EPIC Players Act on Inclusion of the ‘Alter-Abled’ | chelseanow.com

EPIC Players Act on Inclusion of the ‘Alter-Abled’

L to R: Samantha Elisofon, Christian Patane, Gideon Pianko and Travis Burbee in rehearsal for “Dog Sees God.” Photo by Charlene Warner.

BY SCOTT STIFFLER | Guided by a vision whose ambition handily matches the scale of its name, EPIC Players theatre company is comprised of alter-abled actors, designers, and technicians who study, train, and work alongside their “neurotypical” counterparts.

This acronym-friendly troupe is so inclusive, EPIC (“Empower. Perform. Include. Create.”) even found a way to embrace the palindrome. “Dog Sees God: Confessions of a Teenage Blockhead” — playwright Bert V. Royal’s mostly bleak, totally unauthorized, 2004 imagining of the “Peanuts” gang during their difficult teenage years — will be the company’s inaugural Mainstage production. 

As founder Aubrie Therrien, who also serves as the group’s executive artistic director, explained, “We chose ‘Dog Sees God’ for our first play to mirror the innocence of ‘You’re a Good Man, Charlie Brown’ and also give our actors living with developmental disabilities a chance to explore themes of sexuality, gender, and loss — issues they often struggle with, just like everyone else, but are never really given the opportunity to express. Too often these individuals are infantilized based on their differences; we wanted to change that.”

Advocating for a deeper understanding of the alter-abled is only one goal on the group’s agenda. “Ninety-five percent of characters with disabilities,” their website notes, “are played by able-bodied actors.” EPIC wants to improve that statistic by providing its members with the tools to present themselves as a competitive, even preferred, choice in an industry where a sea of talent vies for a small pool of jobs. While the company rehearses for its two yearly Mainstage productions, members also work to enhance audition preparation, scene study, on-camera acting, and “industry networking” (aka schmoozing) skills. Formal auditions are held once a year, but the general public has the opportunity to drop in on classes and workshops for $25 a pop.

Once accepted into EPIC, anyone can pitch a film, play, solo show, or other project to Therrien. That’s the roundabout way “Dog Sees God” got its director, David Bonderoff. “I was one of the founding members,” he recalled of not-too-distant 2016, “but was not part of the production team. I auditioned as an actor, then had the opportunity to create an improv class,” which set the stage for his work at the helm of the play.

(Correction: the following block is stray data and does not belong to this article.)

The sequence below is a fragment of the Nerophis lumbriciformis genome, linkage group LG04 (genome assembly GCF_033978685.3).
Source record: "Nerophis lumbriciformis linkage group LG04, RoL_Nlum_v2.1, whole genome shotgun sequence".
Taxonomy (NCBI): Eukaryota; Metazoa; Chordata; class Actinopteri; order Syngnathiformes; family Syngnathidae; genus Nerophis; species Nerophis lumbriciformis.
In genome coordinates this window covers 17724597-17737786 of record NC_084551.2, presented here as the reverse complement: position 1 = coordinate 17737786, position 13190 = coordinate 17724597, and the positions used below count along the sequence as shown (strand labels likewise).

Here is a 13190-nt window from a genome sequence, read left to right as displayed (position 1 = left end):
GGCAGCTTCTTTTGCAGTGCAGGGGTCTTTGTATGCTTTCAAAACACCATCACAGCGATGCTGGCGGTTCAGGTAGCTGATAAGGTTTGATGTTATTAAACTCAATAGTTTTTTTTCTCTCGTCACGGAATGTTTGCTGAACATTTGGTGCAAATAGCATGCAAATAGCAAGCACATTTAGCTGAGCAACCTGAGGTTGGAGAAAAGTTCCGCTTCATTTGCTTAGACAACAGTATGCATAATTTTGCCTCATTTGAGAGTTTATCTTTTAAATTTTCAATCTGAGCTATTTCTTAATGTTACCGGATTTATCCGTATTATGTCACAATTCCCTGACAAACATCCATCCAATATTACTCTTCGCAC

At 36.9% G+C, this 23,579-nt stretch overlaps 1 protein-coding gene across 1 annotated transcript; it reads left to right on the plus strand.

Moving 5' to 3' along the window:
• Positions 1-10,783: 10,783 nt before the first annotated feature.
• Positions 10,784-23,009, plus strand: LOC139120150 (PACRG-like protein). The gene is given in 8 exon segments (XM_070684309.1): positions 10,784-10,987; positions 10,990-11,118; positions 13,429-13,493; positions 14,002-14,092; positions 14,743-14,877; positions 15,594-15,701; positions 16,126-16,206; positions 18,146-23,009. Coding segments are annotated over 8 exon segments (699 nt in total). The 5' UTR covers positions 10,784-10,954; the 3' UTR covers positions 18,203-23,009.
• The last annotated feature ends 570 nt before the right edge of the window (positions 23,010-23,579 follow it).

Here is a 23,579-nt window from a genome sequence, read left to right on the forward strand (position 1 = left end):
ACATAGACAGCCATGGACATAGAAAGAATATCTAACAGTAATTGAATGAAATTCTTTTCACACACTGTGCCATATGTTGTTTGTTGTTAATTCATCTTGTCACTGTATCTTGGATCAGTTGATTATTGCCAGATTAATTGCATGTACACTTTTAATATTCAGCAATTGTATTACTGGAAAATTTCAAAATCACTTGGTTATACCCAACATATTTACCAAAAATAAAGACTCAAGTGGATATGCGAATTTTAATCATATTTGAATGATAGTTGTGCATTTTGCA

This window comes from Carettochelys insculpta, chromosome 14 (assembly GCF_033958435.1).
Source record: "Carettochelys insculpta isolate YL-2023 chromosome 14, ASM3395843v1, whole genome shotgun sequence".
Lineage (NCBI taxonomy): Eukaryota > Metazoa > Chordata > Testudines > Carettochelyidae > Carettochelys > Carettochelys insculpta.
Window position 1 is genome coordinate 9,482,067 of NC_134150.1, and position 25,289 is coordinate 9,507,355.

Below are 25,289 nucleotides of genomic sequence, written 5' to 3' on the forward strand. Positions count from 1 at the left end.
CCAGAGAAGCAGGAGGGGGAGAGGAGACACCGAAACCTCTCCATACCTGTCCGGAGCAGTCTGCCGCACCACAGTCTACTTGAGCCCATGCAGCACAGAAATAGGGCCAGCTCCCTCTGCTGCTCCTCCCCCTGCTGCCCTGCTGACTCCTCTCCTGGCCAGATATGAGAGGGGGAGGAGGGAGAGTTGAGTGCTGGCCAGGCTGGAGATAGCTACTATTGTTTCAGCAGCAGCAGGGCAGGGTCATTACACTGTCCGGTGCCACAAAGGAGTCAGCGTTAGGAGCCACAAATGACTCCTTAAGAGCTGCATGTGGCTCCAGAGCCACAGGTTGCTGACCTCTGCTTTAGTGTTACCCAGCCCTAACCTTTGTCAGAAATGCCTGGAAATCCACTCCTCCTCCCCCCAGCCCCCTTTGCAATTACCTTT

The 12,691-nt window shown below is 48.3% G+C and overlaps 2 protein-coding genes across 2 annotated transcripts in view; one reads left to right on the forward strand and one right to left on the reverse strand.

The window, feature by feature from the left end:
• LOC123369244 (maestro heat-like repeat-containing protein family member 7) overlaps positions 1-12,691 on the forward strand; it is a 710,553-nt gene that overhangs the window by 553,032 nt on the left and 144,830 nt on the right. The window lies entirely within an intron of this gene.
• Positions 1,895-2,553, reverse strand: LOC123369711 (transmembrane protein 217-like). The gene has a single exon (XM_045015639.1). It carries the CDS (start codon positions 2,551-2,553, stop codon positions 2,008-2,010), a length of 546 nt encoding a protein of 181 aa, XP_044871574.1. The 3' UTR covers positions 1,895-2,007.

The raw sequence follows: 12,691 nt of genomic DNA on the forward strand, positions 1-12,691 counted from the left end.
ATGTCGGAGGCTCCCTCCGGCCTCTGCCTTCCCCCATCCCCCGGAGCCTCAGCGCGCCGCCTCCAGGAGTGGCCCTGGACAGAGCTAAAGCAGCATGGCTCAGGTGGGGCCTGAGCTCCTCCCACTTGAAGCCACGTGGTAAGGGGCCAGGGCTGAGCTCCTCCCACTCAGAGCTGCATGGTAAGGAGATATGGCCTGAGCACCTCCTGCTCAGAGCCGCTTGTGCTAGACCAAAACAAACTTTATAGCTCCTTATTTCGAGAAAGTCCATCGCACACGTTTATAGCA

Bonderoff, who holds certificates in acting with the Stella Adler Studio and in improvisation with the Upright Citizens Brigade Training Center, played the role of Beethoven in a production of “Dog” prior to graduating from Stony Brook University in 2015. “It was one of my first shows,” he said, while recalling how his own formative experience as an actor paralleled that of the cast he’s been directing.

“It was a great environment for self-improvement and learning,” Bonderoff said of the rehearsal process. “It gave us the chance to tackle conceptual things within the play, like actors’ motivations, and really getting down to raw feelings; things we don’t get to talk about when we’re not discussing it in terms of the characters we’re playing. We really discovered ourselves and our relationship with the people we’re working next to.” 

L to R: Christian Patane, Gideon Pianko and Travis Burbee as characters who might remind you of those found in a certain comic strip. Photo by Charlene Warner.

The cast, Bonderoff noted, includes “people living with vision impairment, developmental disabilities including autism, and other general challenges.” Developmental disability and autism, he clarified, “are found within a wide range of neurological characteristics, a spectrum that even includes people who are aligned with the term ‘neurotypical.’ It’s a spectrum because everyone is on it in some way.”

Bonderoff, whose approach to preferred nomenclature is less about being politically correct and more about respectful fluidity according to personal preference, said he considers himself neurotypical — but quickly added, “If referring to myself as that were to make somebody uneasy, I would change the way I use the language. The way I see it, as a cis straight white male, I need to be more open to everyone else and who they are.” Echoing an exercise familiar to actors who tap into empathy as a means of character development, Bonderoff said, of relating to others, “I have no concept of what they are going through, so I do my best to listen, hear, and observe.”

Asked if alter-abled cast members brought any unique strengths to the process, Bonderoff referenced the play’s themes of isolation and disenchantment, along with its plot points of bullying and suicide. “This play covers a lot of fragile characters,” he noted, “with people just trying to do their best and live life. And these people [the actors] are so honest; so true to themselves. I view acting as an expression of truth, and sometimes what we need to see on stage is not an actor putting on a show, but a real human being living in the moment. … Our mission is simply to say, with the right amount of preparation, this population can put on a show that an audience will be invested in and impressed by.”

The EPIC Players, a resident company of Horse Trade Theater Group, will perform “Dog Sees God: Confessions of a Teenage Blockhead” July 27–Aug. 6; Thurs.–Sat. at 7pm, Sun. at 2pm. At The Kraine Theater (85 E. Fourth St., btw. Bowery & Second Ave.). For tickets ($25, $20 for students/seniors/military), visit epicplayersnyc.org. For audition and workshop info, email info@epicplayersnyc.org. On Facebook: facebook.com/epicplayersnyc.